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Disease Profile

5-oxoprolinase deficiency

Prevalence estimates on Rare Medical Network websites are calculated based on data available from numerous sources, including US and European government statistics, the NIH, Orphanet, and published epidemiologic studies. Rare disease population data is recognized to be highly variable, and based on a wide variety of source data and methodologies, so the prevalence data on this site should be assumed to be estimated and cannot be considered to be absolutely correct.

<1 / 1 000 000

US Estimated

Europe Estimated

Age of onset





Autosomal dominant A pathogenic variant in only one gene copy in each cell is sufficient to cause an autosomal dominant disease.


Autosomal recessive Pathogenic variants in both copies of each gene of the chromosome are needed to cause an autosomal recessive disease and observe the mutant phenotype.


dominant X-linked dominant inheritance, sometimes referred to as X-linked dominance, is a mode of genetic inheritance by which a dominant gene is carried on the X chromosome.


recessive Pathogenic variants in both copies of a gene on the X chromosome cause an X-linked recessive disorder.


Mitochondrial or multigenic Mitochondrial genetic disorders can be caused by changes (mutations) in either the mitochondrial DNA or nuclear DNA that lead to dysfunction of the mitochondria and inadequate production of energy.


Multigenic or multifactor Inheritance involving many factors, of which at least one is genetic but none is of overwhelming importance, as in the causation of a disease by multiple genetic and environmental factors.


Not applicable


Other names (AKA)

Oxoprolinuria due to 5-oxoprolinase deficiency; 5-alpha-oxoprolinase deficiency


Congenital and Genetic Diseases; Metabolic disorders


The following summary is from Orphanet, a European reference portal for information on rare diseases and orphan drugs.

Orpha Number: 33572

A very heterogeneous condition characterized by 5-oxoprolinuria.

It has been detected in eight patients worldwide. All affected patients have been identified because of 5-oxoprolinuria.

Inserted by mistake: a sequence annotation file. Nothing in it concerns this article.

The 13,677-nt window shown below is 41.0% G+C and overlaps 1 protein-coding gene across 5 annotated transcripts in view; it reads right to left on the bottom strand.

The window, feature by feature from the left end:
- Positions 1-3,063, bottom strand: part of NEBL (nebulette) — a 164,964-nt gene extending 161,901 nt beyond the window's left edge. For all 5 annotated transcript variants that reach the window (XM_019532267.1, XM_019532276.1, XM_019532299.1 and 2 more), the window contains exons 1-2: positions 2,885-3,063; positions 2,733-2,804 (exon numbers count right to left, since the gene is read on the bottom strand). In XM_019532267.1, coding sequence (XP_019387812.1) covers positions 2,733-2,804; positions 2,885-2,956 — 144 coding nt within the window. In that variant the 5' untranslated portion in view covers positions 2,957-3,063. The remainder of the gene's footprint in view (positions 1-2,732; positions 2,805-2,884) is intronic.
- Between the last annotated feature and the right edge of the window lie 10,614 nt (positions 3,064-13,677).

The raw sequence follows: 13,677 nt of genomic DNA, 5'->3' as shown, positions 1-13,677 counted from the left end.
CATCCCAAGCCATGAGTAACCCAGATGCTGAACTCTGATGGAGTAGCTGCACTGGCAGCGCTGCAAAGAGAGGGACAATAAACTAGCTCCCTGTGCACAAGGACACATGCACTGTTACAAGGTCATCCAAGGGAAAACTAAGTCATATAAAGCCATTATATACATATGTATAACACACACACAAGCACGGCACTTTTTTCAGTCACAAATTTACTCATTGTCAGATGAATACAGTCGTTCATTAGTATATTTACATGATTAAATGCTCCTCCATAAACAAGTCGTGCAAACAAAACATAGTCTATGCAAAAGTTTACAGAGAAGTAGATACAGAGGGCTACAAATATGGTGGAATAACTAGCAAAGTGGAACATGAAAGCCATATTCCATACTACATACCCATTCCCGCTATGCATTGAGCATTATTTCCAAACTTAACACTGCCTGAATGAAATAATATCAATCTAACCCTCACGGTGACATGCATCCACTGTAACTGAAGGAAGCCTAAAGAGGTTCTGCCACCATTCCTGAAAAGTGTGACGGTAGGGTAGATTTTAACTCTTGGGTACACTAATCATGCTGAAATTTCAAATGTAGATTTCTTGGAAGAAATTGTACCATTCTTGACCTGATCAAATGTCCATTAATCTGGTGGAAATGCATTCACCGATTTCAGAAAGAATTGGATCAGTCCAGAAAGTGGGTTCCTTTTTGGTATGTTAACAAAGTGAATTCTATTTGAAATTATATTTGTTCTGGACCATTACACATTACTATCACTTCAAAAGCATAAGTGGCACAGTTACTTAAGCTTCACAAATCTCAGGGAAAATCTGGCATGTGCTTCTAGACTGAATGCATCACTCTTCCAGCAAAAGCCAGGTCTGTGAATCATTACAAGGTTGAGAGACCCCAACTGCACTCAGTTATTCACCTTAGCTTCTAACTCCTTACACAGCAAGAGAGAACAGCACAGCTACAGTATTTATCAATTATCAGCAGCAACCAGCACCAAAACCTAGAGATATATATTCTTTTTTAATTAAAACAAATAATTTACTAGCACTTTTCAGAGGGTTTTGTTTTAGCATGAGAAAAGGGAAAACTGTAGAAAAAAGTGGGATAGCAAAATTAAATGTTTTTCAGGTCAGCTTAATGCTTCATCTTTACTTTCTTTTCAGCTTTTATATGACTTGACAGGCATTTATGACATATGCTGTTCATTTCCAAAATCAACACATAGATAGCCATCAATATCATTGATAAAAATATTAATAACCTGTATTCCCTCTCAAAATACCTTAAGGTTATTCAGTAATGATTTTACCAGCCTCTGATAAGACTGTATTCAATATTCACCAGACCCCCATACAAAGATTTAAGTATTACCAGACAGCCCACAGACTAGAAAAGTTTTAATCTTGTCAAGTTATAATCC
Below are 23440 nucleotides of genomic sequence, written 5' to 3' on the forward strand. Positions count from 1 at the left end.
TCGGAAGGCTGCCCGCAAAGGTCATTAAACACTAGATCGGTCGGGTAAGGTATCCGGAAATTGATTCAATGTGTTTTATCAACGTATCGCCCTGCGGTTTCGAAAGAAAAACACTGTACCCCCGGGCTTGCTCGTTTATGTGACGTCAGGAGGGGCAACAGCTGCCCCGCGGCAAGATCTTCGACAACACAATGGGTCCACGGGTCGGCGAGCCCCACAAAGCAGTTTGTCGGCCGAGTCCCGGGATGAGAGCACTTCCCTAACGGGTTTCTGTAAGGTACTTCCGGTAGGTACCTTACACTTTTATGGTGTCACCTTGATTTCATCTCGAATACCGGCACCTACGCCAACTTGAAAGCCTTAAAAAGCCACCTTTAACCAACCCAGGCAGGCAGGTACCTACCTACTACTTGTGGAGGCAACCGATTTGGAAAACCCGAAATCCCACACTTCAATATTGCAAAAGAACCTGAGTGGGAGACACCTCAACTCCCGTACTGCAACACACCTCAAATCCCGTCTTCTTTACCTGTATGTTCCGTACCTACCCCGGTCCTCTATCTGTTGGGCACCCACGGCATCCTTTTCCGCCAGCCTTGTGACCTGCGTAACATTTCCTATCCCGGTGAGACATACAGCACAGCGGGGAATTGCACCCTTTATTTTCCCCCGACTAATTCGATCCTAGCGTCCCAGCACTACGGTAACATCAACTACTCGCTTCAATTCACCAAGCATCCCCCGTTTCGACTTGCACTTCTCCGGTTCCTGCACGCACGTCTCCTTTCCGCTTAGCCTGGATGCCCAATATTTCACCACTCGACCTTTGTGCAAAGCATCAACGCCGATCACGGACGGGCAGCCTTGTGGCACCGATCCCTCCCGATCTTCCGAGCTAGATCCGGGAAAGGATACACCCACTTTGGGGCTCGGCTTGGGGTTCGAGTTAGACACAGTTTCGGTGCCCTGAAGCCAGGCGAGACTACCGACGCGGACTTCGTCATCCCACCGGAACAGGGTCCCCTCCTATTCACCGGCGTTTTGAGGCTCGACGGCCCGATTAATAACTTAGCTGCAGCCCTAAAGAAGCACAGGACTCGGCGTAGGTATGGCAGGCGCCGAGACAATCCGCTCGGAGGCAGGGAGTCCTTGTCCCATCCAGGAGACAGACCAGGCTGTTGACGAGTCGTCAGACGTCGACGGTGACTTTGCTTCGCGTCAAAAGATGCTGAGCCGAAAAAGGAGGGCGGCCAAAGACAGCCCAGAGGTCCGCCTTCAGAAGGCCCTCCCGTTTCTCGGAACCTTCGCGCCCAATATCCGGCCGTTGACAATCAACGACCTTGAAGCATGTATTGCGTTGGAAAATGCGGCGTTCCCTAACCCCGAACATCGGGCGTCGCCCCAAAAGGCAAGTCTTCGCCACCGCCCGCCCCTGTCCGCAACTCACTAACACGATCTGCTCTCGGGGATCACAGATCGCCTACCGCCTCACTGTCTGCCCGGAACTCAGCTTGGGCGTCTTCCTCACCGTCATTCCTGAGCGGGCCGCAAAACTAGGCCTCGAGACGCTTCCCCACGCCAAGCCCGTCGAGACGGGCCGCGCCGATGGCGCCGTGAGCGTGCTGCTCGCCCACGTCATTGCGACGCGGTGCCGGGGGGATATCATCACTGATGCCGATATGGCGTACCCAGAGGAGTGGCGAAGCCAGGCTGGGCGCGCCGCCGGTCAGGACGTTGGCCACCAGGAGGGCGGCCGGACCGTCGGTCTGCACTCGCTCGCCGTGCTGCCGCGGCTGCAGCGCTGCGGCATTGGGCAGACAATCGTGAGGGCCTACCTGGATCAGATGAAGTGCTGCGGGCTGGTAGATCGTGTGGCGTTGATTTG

Clinical description
Symptoms reported in individual patients include renal stone formation, enterocolitis, intellectual deficiency, neonatal hypoglycemia, microcytic anemia and microcephaly.

5-Oxoprolinase catalyses a step in the gamma-glutamyl cycle (glutathione metabolism).

Diagnostic methods
The diagnosis is based on the finding of 5-oxoprolinuria and on the low activity of 5-oxoprolinase.

Differential diagnosis
Other causes of 5-oxoprolinuria include glutathione synthetase deficiency (see this term), diet (certain infant formulas and tomato juice), severe burns, Stevens-Johnson syndrome (see this term), inborn errors of metabolism not involving the gamma-glutamyl cycle, e.g. X-linked ornithine trancarbamylase deficiency, urea cycle defects, or tyrosinemia, as well as homocystinuria (see these terms), drug metabolism (paracetamol, vigabatrin, flucloxacillin, netilmicin), prematurity, malnutrition, pregnancy and nephropatic cystinosis.

Genetic counseling
The disease is transmitted as an autosomal recessive trait.

Management and treatment
No specific treatment has been proposed or tested.

The prognosis is difficult to predict as only eight patients with different clinical symptoms have been described.

Visit the Orphanet disease page for more resources.


This table lists symptoms that people with this disease may have. For most diseases, symptoms will vary from person to person. People with the same disease may not have all the symptoms listed. This information comes from a database called the Human Phenotype Ontology (HPO) . The HPO collects information on symptoms that have been described in medical resources. The HPO is updated regularly. Use the HPO ID to access more in-depth information about a symptom.

Medical Terms Other Names
Learn More:
Percent of people who have these symptoms is not available through HPO
Abdominal pain
Pain in stomach
Stomach pain

[ more ]

Autosomal dominant inheritance
Autosomal recessive inheritance
Calcium oxalate nephrolithiasis
Watery stool
Increased level of L-pyroglutamic acid in urine
Reduced 5-oxoprolinase level
Throwing up

Learn more

These resources provide more information about this condition or associated symptoms. The in-depth resources contain medical and scientific language that may be hard to understand. You may want to review these resources with a medical professional.

Where to Start

  • The National Organization for Rare Disorders (NORD) has a report for patients and families about this condition. NORD is a patient advocacy organization for individuals with rare diseases and the organizations that serve them.

In-Depth Information

  • The Monarch Initiative brings together data about this condition from humans and other species to help physicians and biomedical researchers. Monarch’s tools are designed to make it easier to compare the signs and symptoms (phenotypes) of different diseases and discover common features. This initiative is a collaboration between several academic institutions across the world and is funded by the National Institutes of Health. Visit the website to explore the biology of this condition.
  • Online Mendelian Inheritance in Man (OMIM) is a catalog of human genes and genetic disorders. Each entry has a summary of related medical articles. It is meant for health care professionals and researchers. OMIM is maintained by Johns Hopkins University School of Medicine. 
  • Orphanet is a European reference portal for information on rare diseases and orphan drugs. Access to this database is free of charge.
  • PubMed is a searchable database of medical literature and lists journal articles that discuss 5-oxoprolinase deficiency. Click on the link to view a sample search on this topic.